Agapito Fajardo and Clara S. Fajardo - Page 8

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          Celotex Corp. v. Catrett, 477 U.S. 317, 323 (1986) (interpreting            
          Fed. R. Civ. P. 56 on which Rule 121 was modeled); Espinoza v.              
          Commissioner, 78 T.C. 412, 416 (1982).  With respect to issues on           
          which the nonmoving party bears the burden of proof at trial, the           
          party moving for summary judgment may satisfy his burden "by                
          'showing'--that is, pointing out to the * * * [trial] court--that           
          there is an absence of evidence to support the nonmoving party's            
          case."  Celotex Corp. v. Catrett, supra at 325.  In deciding                
          whether to grant summary judgment, we view the facts and the                
          inferences drawn from them in the light most favorable to the               
          nonmoving party.  See Anderson v. Liberty Lobby, Inc., 477 U.S.             
          242, 255 (1986); Dahlstrom v. Commissioner, 85 T.C. 812, 821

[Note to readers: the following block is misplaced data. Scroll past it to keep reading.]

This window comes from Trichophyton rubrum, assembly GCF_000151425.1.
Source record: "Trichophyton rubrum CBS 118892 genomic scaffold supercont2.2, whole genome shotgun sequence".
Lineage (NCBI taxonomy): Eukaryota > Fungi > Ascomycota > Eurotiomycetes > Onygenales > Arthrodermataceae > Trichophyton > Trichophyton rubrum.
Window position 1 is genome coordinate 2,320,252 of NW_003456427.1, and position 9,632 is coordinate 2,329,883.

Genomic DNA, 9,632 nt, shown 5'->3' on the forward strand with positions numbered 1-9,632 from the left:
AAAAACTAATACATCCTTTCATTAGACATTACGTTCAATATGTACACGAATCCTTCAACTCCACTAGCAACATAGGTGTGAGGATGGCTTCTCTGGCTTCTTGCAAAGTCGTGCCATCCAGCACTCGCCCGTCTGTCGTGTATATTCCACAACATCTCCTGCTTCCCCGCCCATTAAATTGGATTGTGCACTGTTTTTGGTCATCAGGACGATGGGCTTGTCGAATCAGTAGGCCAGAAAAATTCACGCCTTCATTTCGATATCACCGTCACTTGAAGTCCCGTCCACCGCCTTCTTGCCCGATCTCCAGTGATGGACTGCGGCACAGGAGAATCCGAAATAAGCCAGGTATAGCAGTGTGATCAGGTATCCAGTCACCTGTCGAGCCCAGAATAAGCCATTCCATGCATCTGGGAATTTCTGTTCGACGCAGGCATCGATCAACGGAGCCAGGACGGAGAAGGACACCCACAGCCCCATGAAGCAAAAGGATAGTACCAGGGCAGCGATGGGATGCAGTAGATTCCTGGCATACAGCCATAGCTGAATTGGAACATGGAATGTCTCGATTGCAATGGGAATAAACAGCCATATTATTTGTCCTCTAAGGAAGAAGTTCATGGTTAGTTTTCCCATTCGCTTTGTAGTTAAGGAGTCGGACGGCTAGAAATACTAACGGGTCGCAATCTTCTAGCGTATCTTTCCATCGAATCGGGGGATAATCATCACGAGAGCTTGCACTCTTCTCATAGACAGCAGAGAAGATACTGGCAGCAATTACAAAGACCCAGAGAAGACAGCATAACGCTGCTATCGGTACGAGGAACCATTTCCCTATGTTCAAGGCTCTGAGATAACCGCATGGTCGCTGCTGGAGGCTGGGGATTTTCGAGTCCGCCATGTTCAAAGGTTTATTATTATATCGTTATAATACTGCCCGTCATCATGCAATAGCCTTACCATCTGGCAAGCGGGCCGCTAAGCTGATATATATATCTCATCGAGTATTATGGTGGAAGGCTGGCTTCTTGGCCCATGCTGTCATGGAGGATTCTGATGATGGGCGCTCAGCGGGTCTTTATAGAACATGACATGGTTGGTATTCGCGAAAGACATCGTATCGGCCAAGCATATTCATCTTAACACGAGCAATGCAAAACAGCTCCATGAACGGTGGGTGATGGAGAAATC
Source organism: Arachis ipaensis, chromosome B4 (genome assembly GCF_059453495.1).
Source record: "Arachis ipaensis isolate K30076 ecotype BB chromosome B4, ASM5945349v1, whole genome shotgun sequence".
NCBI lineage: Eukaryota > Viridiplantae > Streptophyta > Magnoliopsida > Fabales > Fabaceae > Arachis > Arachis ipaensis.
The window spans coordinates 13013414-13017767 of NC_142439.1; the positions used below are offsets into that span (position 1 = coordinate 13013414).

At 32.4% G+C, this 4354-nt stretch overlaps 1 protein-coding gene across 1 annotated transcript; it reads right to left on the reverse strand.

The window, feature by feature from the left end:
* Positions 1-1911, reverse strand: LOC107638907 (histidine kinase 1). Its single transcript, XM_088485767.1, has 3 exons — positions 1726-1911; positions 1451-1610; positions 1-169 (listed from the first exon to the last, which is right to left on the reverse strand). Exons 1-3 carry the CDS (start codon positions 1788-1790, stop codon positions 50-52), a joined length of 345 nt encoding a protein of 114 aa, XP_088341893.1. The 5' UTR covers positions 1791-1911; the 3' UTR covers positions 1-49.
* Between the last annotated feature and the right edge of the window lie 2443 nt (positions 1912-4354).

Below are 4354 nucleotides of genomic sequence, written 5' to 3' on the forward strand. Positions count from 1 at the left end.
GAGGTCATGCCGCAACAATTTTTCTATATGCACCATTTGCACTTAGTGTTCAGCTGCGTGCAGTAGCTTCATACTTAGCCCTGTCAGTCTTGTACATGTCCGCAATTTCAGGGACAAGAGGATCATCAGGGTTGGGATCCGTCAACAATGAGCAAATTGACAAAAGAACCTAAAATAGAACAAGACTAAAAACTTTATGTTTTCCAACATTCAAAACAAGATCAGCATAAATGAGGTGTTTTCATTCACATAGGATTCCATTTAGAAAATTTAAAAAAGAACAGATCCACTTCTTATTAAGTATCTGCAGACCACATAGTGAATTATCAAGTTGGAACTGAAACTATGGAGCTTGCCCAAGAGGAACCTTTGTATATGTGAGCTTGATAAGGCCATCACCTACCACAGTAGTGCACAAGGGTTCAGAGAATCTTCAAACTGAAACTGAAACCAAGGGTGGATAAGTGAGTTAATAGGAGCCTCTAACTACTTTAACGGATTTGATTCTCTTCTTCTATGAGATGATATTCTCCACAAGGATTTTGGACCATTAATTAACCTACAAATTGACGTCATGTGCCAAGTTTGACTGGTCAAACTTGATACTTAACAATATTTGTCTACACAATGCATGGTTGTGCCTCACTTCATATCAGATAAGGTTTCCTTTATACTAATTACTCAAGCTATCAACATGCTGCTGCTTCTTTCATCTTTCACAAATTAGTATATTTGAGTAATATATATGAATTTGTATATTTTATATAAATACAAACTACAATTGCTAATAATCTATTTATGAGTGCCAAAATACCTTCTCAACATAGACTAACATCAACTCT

(1985); Jacklin v. Commissioner, 79 T.C. 340, 344 (1982).                   
               On this record, we must grant respondent's motion for                  
          summary judgment.  Respondent's motion is grounded upon a                   
          complete lack of evidence in the record regarding the factual               
          issues raised by the petition and on concessions deemed admitted            
          under Rule 90.3  As the parties with the burden of proof at                 
          trial, see Rule 142(a), petitioners could not defend against                
          respondent's motion for summary judgment by silence; they had an            

               3Six out of the seven requests for admissions were requests            
          for concessions of legal liability.  Whether such requests are              
          proper under Rule 90 is an issue we need not decide since the               
          record before us is sufficient to grant respondent's motion for             
          summary judgment without relying on the concessions.                        

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